And whoever thought Barkley was a Republican or a conservative is extremely misguided. He is very liberal – one of the gimme-class millionaires. He’s also quite the racist.
    He embarrasses the vast majority of Auburn graduates – me included.

  85. Larry - Sep 17, 2010 at 9:31 PM

    Mr. Barkley got a college degree. I suspect he went to most of his classes.

  86. Herman - Sep 17, 2010 at 9:41 PM

    War Eagle, Barkley has tons of flaws but he is not a racest. His two best friends in the 90s were Dan Majerle and Joe Klein.
    He laid on the late Cotton Fitzsimmon bed as he lay dying of cance in July of 2004 and thanked Cotton while in tears for bringing him to Phoenix. All 3 of the afore mentioned peoplw were caucasian.
    3-4 years ago Charles was driving on the outer loop in PHX and saw a white women who was struggling to get a couch back on her truch bed that had fallen off. Others were zipping by not thinking about stopping. Charles with a sports jacket on immediately pulled over to help the white lady. When others saw Charles standing there helping they all started to stop. If that’s a racist then I am an NBA star.
    Say what you want about Chuck’s mouth and sometimes stupid and not thought out comments. But don’t accuse him of being a racist. That he isn’t.

  87. jeremiah woolsey - Sep 17, 2010 at 9:57 PM

    Barkley should be made to return the Heisman, you know the one he’s hiding for OJ.

  88. Gary - Sep 19, 2010 at 11:09 PM

    Sorry, but that is against NCAA rules! Can’t get a job while on scholarship. Why don’t you spend 3-5 hours of your day practicing and working out like the athletes do? All of the other students get to go home for the holidays…not the athletes! Off season “voluntary” workouts sometimes interrupt summer fun, don’t they? Get a clue before you write that crap!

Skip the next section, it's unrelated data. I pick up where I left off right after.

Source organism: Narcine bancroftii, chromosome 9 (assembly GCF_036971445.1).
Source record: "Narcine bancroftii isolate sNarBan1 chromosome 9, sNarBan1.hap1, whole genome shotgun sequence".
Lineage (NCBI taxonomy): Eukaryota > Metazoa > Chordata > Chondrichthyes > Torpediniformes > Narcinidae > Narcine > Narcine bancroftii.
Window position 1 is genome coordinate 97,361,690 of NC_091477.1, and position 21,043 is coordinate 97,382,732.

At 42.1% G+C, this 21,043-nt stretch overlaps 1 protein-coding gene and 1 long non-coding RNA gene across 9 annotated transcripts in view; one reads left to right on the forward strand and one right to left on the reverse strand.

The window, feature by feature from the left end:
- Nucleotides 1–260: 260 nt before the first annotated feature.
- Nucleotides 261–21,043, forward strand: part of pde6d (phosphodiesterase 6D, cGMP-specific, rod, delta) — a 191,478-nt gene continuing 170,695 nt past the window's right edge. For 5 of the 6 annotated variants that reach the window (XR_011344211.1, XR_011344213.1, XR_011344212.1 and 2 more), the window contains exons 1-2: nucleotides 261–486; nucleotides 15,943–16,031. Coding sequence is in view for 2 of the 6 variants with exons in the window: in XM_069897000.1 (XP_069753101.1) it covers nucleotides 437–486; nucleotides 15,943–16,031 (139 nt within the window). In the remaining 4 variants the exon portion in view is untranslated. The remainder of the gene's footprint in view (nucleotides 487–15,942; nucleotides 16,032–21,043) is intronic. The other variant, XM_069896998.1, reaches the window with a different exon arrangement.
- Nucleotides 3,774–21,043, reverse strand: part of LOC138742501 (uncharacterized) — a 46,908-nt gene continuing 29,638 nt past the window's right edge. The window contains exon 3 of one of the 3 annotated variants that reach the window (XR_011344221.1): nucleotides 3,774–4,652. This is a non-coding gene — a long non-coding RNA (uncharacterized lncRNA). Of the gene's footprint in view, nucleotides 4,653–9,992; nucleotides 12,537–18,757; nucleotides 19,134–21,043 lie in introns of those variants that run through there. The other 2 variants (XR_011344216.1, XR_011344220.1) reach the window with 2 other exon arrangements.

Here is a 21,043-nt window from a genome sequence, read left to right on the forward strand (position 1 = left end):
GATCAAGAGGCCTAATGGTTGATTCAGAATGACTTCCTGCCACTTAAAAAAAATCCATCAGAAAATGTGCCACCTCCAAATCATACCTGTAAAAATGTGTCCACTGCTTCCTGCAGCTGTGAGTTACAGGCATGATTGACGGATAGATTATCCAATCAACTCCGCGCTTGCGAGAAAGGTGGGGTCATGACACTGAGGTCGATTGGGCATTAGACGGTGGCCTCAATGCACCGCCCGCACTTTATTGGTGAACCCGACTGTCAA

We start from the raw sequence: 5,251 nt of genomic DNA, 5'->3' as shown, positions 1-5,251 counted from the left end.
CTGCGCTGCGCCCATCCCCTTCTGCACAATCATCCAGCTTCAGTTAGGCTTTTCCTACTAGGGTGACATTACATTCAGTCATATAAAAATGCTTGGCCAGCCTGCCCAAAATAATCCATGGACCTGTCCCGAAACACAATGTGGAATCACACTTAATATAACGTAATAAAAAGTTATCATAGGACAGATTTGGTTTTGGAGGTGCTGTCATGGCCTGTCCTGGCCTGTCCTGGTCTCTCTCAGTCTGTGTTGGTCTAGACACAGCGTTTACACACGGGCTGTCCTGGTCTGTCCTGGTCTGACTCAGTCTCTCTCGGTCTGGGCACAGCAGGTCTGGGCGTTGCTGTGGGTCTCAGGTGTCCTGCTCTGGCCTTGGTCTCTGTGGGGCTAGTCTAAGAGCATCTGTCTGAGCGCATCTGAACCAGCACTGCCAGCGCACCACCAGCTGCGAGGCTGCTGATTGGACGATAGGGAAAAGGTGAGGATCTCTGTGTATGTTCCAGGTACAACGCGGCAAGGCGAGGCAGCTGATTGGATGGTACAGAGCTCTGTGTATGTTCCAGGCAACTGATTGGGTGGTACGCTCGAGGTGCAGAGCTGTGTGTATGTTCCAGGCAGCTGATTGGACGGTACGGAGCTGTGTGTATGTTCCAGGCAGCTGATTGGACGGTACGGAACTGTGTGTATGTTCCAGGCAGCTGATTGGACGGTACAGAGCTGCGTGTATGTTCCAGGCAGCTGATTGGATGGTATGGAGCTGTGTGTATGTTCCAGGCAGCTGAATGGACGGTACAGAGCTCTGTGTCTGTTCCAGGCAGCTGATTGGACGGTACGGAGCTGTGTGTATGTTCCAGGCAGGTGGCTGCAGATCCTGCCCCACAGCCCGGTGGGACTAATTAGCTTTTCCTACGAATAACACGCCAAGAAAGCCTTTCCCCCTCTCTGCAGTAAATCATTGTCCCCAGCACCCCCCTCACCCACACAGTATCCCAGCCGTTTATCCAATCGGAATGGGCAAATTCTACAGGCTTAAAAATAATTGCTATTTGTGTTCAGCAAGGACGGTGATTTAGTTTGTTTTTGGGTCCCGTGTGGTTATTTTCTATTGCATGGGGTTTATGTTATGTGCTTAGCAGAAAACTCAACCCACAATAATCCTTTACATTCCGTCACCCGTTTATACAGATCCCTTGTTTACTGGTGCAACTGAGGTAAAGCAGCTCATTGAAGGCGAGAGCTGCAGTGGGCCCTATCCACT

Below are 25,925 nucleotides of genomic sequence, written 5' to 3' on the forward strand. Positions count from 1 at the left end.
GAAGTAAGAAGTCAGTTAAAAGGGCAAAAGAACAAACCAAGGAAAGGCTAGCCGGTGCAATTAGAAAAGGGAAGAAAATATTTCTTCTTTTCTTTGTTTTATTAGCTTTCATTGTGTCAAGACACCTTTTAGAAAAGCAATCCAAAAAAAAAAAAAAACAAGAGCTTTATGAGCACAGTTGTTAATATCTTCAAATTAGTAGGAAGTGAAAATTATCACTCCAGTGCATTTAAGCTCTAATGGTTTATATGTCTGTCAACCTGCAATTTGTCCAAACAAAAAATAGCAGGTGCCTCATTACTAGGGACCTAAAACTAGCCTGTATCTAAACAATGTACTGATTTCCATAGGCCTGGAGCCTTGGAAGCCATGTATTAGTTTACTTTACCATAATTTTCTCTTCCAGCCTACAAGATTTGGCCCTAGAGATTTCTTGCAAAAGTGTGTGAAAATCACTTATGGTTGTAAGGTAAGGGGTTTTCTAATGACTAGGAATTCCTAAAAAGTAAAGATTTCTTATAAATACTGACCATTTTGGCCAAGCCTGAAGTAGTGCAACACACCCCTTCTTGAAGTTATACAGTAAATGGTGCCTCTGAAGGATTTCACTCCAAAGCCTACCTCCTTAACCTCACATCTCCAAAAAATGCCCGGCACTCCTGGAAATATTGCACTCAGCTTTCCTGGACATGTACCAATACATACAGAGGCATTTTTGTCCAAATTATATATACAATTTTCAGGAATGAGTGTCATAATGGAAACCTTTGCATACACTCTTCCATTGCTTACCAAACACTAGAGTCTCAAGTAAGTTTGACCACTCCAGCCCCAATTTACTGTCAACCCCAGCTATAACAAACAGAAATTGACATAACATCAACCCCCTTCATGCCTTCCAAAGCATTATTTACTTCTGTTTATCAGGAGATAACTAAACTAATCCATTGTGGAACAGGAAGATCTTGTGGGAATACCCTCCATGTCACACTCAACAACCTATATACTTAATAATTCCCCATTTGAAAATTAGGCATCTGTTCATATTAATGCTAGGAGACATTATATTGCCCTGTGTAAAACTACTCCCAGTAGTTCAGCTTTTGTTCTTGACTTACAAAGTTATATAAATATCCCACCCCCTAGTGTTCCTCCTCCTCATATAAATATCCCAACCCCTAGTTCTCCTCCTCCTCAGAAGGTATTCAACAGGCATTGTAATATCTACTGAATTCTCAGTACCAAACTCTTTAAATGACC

89. Gary - Sep 19, 2010 at 11:12 PM

    75% of working adults aren’t bringing in millions of $’s to the university are they?!!

  90. Gary - Sep 19, 2010 at 11:27 PM

    Since Reggie Bush gave back the Heisman, will USC, the NCAA, and the manufacturers of his jerseys that sold, give back all of the money they made off his back? These guys risk life and limb everyday playing these sports. Coaches, Universities, Advertisers, the NCAA, people employed at various levels because of these Athletes,shoe companies, all make money…why not the kids too. Enrollment goes through the roof at schools where the Athletic programs have success! Quit whining about “real” students. Maybe those “real” students should have spend a week in the Athletes shoes with their tongues dragging on the ground, getting out of bed completely exhausted and sore everyday! Let’s see how well they perform in class after that!

  91. chitownboy - Sep 28, 2010 at 4:27 PM

    This fat slob tries to justify all of his actions, from gambling, cheating on his wife, and now this taking money from agents. There are so may lemmings out there who laugh at this fat clown like he is harmless. I would not allow this fat slob anywhere near college kids.

  92. BG - Oct 12, 2010 at 9:52 AM

    Most student athletes aren’t bringing in millions to the university. The only sports that make money are mens basketball and football. Those sports subsidize the others and most schools make nothing off of the athletics programs. And even for football and basketball most of the fans go to games simply because its their school. You could put anyone on the field and fill the stadium at least halfway. With the exception of a few stars the vast majority of college athletes come out far ahead with the free tuition, books, and room and board than they would under a minor league system. Minor league baseball players make peanuts, most of them have side jobs in the off season, and they don’t get a degree to help them get a better job when they’re done. If football and basketball players would rather do that then there are alternatives for them (though none are as widespread as minor league baseball). The NCAA provides athletes with world class training and coaching and allows them to hone their game against top competition. Maybe some of the stars should be paid, but if you allow that where do you stop?

  93. cbridgeford - Oct 16, 2010 at 12:20 PM

    NCAA rules prohibit them from having jobs during the school year.

  94. cbridgeford - Oct 16, 2010 at 12:21 PM

    NCAA rules prohibit them from having jobs during the school year.